Wednesday, August 24, 2016

Summer Reads

 By Tracy Kiely
This has been a crazy summer. Normally, I look forward to being able to grab a few books and read them when we head to the beach. But this year, as I think I’ve mentioned to you before, my Muse took her vacation a bit early. And then didn’t return for four months. When she finally dragged her ass back to me, reeking of tequila and stale cigarettes, I could barely tolerate her. But, my deadline called, and so I forgave her. Sort of. The books I’d hoped to read were put aside – I had my own book to write. Vacation time came and I dutifully packed my laptop and yellow memo pad I’d scribbled various “brilliant” Muse inspired notes on. No books were packed. On the ride up, I wrote for a good six hours. I wrote the next day too. Then I did something stupid. I read a review in The Washington Post of Delia Ephron’s latest novel Siracusa. Here’s a segment:

“The story centers on two couples vacationing together in Italy. The four of them take turns telling the story, and their views of events rarely coincide. One couple is playwright Michael and magazine writer Lizzie, who live in Manhattan. The other consists of Finn, who owns a restaurant in Portland, Maine, and wife Taylor, who works for the city government there. They are accompanied by their 10-year-old daughter, Snow, so named because she was born during a blizzard.”

Okay. So, this sounds fun. But wait, there’s more:

“The couples are not close friends, but Lizzie and Finn had a brief affair 14 years earlier, when she was 29, and have kept in touch; this led to the ill-fated vacation that unfolds before us. We learn at the outset that both men, Michael and Finn, are having affairs with women back home. Michael, who has a large ego and a novel he’s struggling to finish, is bored with Lizzie. Lizzie, bright, good-hearted and sexy, is trying to keep their marriage afloat. In Italy, her ex-lover Finn pursues her, but she insists on being faithful to Michael. Neither man likes the other, and the same is true of the two women.”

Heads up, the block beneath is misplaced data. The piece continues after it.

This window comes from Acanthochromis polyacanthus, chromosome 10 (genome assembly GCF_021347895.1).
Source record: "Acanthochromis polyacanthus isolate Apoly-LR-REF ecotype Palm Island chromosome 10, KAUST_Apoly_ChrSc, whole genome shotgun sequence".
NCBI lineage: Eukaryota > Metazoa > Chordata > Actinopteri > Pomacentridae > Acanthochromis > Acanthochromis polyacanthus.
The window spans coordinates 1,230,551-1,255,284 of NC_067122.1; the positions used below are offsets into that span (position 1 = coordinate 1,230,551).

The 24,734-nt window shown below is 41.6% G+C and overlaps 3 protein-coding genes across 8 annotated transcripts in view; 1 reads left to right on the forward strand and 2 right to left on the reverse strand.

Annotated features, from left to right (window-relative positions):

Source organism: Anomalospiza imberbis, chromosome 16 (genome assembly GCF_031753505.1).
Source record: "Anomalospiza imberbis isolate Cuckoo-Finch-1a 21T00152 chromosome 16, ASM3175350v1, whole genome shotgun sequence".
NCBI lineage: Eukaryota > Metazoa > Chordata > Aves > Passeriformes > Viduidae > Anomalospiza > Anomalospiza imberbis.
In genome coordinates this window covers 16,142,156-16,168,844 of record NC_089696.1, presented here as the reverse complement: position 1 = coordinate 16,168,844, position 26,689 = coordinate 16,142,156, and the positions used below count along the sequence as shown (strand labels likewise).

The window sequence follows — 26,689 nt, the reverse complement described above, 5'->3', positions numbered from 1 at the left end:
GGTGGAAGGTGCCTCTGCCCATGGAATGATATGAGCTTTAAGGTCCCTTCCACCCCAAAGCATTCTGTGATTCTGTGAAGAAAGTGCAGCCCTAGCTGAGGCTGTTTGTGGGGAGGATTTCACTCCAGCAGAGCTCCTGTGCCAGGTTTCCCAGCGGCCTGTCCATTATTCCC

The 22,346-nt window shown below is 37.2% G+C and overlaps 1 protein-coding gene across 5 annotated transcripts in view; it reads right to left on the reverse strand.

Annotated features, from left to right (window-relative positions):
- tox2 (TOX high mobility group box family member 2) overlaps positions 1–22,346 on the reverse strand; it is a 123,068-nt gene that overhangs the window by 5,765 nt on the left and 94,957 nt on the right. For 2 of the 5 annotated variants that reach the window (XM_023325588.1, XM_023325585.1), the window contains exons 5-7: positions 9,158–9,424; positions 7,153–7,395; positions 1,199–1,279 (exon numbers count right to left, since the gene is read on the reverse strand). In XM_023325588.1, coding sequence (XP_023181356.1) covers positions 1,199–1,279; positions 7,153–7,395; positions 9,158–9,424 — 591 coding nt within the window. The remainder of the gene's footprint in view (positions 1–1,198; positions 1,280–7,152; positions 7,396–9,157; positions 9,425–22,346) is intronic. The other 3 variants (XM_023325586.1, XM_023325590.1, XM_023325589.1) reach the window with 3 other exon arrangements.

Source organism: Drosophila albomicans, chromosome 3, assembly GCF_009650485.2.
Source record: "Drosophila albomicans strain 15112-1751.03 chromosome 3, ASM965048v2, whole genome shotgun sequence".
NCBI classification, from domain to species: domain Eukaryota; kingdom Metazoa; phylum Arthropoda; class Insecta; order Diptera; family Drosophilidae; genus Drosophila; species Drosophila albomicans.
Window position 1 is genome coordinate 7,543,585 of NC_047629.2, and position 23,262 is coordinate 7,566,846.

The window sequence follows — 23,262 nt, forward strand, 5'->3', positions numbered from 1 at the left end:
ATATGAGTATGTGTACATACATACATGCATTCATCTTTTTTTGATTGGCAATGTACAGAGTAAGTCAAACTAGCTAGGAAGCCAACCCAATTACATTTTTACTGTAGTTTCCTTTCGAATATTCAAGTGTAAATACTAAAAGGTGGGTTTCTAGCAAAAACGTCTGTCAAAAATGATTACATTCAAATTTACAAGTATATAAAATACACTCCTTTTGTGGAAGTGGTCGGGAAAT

Right??? Oh, yeah. There’s more. Someone dies. So, yes. I was a gonner. I downloaded the book (oh, damn you Kindle!) and read it cover to cover in maybe 12 hours. I loved it. I told all my friends to read it, so I can talk to someone about it. None of them have so far and it’s a little frustrating.

But now I’m back with my Muse and we are plugging away. The end is in sight. I figure that I’ll be done in time to read my usual autumnal selection.  Barbara Michaels’ Ammie, Come Home.  Set in Georgetown in the late 1960s, it’s a story of a haunted house, a possession, and a tragic murder. Here’s the description from Amazon:
 
Sooo Good!
“It begins as a lark -- a harmless diversion initiated by Washington, D.C., hostess Ruth Bennett as a means of entertaining her visiting niece, Sara. But the séance conducted in Ruth's elegant Georgetown home calls something back; something unwelcome ... and palpably evil. Suddenly Sara is speaking in a voice not her own, transformed into a miserable, whimpering creature so unlike her normal, sensible self. No tricks or talismans will dispel the malevolence that now plagues the inhabitants of this haunted place -- until a dark history of treachery, lust, and violence is exposed. But the cost might well be the sanity and the lives of the living.”

I’ve read it perhaps twenty times, and it still manages to scares the crap out of me. Barbara Michaels herself said that she’d stay up late into the night when she was writing it, and then would end up scaring herself.  But she is a master spooky storyteller. She hooks you into her supernatural web, slowly building the tension and the story, and, all the while, making it all very believable.
So, if your like a ghost (or two) on Halloween, I would highly recommend this book.
Just make sure you leave the lights on.




            

2 comments:

Art Taylor said...

Glad your own book is back on track and that the end is in sight! Thanks for the recommendations here. Good stuff!

RM Greenaway said...

Books never manage to scare me, so I'll see if the palpable evil of Ammie Come Home gets me - thanks!